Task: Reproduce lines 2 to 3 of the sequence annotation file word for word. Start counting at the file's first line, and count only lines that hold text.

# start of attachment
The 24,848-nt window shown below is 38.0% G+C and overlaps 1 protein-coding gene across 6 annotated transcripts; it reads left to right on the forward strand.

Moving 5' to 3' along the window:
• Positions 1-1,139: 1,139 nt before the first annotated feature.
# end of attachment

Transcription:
Moving 5' to 3' along the window:
• Positions 1-1,139: 1,139 nt before the first annotated feature.